Landfill Tax rates increased across the UK from 1 April 2018 and the tax was extended to include disposals at unauthorised waste sites in England and Northern Ireland.
Another significant change from 1 April 2018 is that the Welsh Government now has its own powers to set the Landfill Tax for Wales which is known as the Landfill Disposals Tax (LDT) and which has been confirmed at the same level as the rest of the UK this year.
Scotland continues to have its own landfill tax, and again this is set at same rate as the rest of the UK, and is known as the Scottish Landfill Tax (SLfT). Scotland already levies the tax on unauthorised disposal sites and Wales has provision to do this also.
Landfill gas pipes being installed on a landfill site in England
The tax rates – all UK areas currently have the same rate – were indicated some time ago and from 1 April 2018 they are: for standard rate material £88.95 and lower rate (‘inert’) material (qualifying fines with a loss of ignition of 10% or lower) at £2.80 per tonne.
From 1 April 2018, Landfill Tax is changing to include disposals at unauthorised waste sites in England and Northern Ireland. These changes aim to support legitimate waste management businesses by creating a fairer tax system and be a deterrent to causing environmental harm by disposing of material at an unauthorised waste site.
In England and Northern Ireland, the illegal disposal tax charge will be the tax level avoided plus up to an additional penalty of 100% of the tax avoided. In Scotland the “unauthorised” rate will be 150% of the usual tax rate.
One additional feature of the illegal disposal charges which can be levied by HMRC in England and Northern Ireland, is that if someone owns up to illegal dumping or running an illegal site by 1 May 2018, and the waste was deposited before 1 April 2018, then they will not be subject to a penalty but will still have to pay the tax. This arrangement does not apply to any waste dumped at an illegal site after 1 April 2018 which will still be subject to Landfill Tax and a penalty. Those involved in illegal disposal under this month long rule would remain likely to be subject to other environmental measures from the Environment Agency, Northern Ireland Environment Agency, the police or another enforcement authority.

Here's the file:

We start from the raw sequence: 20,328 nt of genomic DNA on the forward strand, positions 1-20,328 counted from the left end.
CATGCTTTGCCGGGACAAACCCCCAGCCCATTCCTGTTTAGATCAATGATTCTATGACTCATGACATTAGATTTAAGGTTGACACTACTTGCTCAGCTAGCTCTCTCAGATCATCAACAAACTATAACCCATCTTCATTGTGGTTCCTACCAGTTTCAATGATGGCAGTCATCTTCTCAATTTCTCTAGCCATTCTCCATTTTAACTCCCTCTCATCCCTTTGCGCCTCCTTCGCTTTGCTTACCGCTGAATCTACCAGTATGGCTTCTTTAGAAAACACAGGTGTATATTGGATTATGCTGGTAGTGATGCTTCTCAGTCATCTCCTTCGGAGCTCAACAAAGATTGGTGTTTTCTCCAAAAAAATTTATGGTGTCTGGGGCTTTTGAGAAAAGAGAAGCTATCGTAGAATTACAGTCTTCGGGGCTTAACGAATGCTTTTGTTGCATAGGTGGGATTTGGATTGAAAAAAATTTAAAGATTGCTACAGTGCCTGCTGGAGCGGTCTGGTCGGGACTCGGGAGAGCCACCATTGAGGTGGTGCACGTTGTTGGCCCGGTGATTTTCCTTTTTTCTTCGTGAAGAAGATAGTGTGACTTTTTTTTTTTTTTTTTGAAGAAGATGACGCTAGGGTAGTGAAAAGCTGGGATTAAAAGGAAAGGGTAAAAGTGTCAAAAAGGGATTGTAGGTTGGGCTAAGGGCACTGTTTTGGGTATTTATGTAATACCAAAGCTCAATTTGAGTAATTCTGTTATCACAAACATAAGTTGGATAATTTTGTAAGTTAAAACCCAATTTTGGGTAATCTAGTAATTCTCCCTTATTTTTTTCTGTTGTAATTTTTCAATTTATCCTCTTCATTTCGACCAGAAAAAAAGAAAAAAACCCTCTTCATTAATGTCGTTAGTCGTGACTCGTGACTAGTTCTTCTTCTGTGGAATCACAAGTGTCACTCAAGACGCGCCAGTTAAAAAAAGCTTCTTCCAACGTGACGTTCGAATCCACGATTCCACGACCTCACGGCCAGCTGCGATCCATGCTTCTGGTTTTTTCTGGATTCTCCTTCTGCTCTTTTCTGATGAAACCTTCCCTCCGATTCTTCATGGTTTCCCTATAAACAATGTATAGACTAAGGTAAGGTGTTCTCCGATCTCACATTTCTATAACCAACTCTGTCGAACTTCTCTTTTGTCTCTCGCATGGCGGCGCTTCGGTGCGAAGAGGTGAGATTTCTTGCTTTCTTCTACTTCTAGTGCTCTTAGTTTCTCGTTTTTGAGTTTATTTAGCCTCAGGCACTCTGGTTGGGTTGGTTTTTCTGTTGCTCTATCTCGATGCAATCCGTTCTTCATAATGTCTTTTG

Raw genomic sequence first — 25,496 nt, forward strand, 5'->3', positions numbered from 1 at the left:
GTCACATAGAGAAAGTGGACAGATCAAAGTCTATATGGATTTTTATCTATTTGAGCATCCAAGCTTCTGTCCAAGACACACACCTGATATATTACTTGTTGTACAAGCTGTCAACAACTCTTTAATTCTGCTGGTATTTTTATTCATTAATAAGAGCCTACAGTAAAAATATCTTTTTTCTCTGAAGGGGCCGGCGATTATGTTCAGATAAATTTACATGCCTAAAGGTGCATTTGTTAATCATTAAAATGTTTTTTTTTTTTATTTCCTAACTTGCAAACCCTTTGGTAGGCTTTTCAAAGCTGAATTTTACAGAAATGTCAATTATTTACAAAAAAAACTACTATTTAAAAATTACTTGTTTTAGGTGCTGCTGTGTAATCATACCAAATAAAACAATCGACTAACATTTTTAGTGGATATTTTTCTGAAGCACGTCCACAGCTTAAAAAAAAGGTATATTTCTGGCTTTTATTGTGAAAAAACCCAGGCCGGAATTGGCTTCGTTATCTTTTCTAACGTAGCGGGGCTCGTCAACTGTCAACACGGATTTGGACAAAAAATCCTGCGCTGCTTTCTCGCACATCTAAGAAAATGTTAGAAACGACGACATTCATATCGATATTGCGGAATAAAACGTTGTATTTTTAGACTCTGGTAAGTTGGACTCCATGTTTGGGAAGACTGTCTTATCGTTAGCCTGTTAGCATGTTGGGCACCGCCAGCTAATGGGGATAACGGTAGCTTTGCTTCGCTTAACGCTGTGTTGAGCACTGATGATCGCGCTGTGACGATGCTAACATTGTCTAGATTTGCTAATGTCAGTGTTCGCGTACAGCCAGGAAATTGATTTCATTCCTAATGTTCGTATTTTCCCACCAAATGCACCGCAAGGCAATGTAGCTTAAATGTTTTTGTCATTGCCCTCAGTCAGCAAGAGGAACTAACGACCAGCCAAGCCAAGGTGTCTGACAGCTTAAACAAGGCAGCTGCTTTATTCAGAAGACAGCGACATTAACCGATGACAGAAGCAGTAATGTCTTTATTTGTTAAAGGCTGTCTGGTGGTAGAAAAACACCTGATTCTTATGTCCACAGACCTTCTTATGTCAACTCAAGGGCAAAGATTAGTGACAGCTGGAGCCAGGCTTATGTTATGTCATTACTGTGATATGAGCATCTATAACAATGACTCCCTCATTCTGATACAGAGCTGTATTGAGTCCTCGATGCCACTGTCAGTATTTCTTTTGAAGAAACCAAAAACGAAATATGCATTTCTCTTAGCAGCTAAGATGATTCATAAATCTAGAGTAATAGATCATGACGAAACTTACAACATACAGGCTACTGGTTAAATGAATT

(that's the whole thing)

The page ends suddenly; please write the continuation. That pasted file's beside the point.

The tax on illegal disposes forms part of measures which are seeing a government policy on cracking down on illegal dumping and illegal disposal sites, continuing to be implemented.
The head of HMRC said over the Easter weekend that the greater powers will hit criminals in their pockets.
HMRC explained that with no Landfill Tax to pay, “rogue operators were able to undercut legitimate operators and make significant profits, at the expense of both the legitimate trade and the environment”.
David Richardson, Director General, HMRC said: “For too long fraudsters have dodged paying tax and dumped waste in illegal sites. These greater powers announced today will hit criminals where it hurts the most – their pockets – and help keep our countryside clean.”
Sir James Bevan, Chief Executive of the Environment Agency, said: “The message is clear: waste crime does not pay. Those who seek to damage the environment and blight communities by dumping waste irresponsibly will be made to foot the bill for their crimes.”
The Landfill Tax came into force in 1996
And, HMRC noted that also from 1 April, the Department for Environment, Food and Rural Affairs had also announced that councils will now have the power to almost double maximum on-the-spot fines for littering and graffiti from £80 to £150, showing that whether people are littering on a small or a large scale the penalties are high.
Landfill Tax, said HMRC, was introduced on 1 October 1996 as a disincentive to landfilling material and to encourage the switch to more environmentally friendly alternatives. Since the introduction of the tax in the UK, landfilling is down more than 60%.
HMRC Advice to non-waste businesses
HMRC has advised businesses that those who “manage their waste in compliance with environmental regulations, and exercise all reasonable due diligence”, will not be liable for any Landfill Tax on disposals made at unauthorised waste sites. HMRC expect businesses in England to check their waste contracts to ensure they are complying with the Defra Waste Duty of Care Code of Practice, and businesses in Northern Ireland to check their contracts comply with the DAERA Waste Duty of Care Code of Practice.
If you think someone is evading tax, report it via the Tax Evasion Hotline on 0800 788 887 or online.
HMRC Advice to waste and other businesses and councils
Legitimate waste companies, local authorities and businesses also have a responsibility to check what happens to their waste. They must make sure that they know what their legal responsibilities are by reading our updated guidance on GOV.UK
To report someone believed to be evading Landfill Tax, this can, said HMRC, be reported via the Tax Evasion Hotline on 0800 788 887 or online.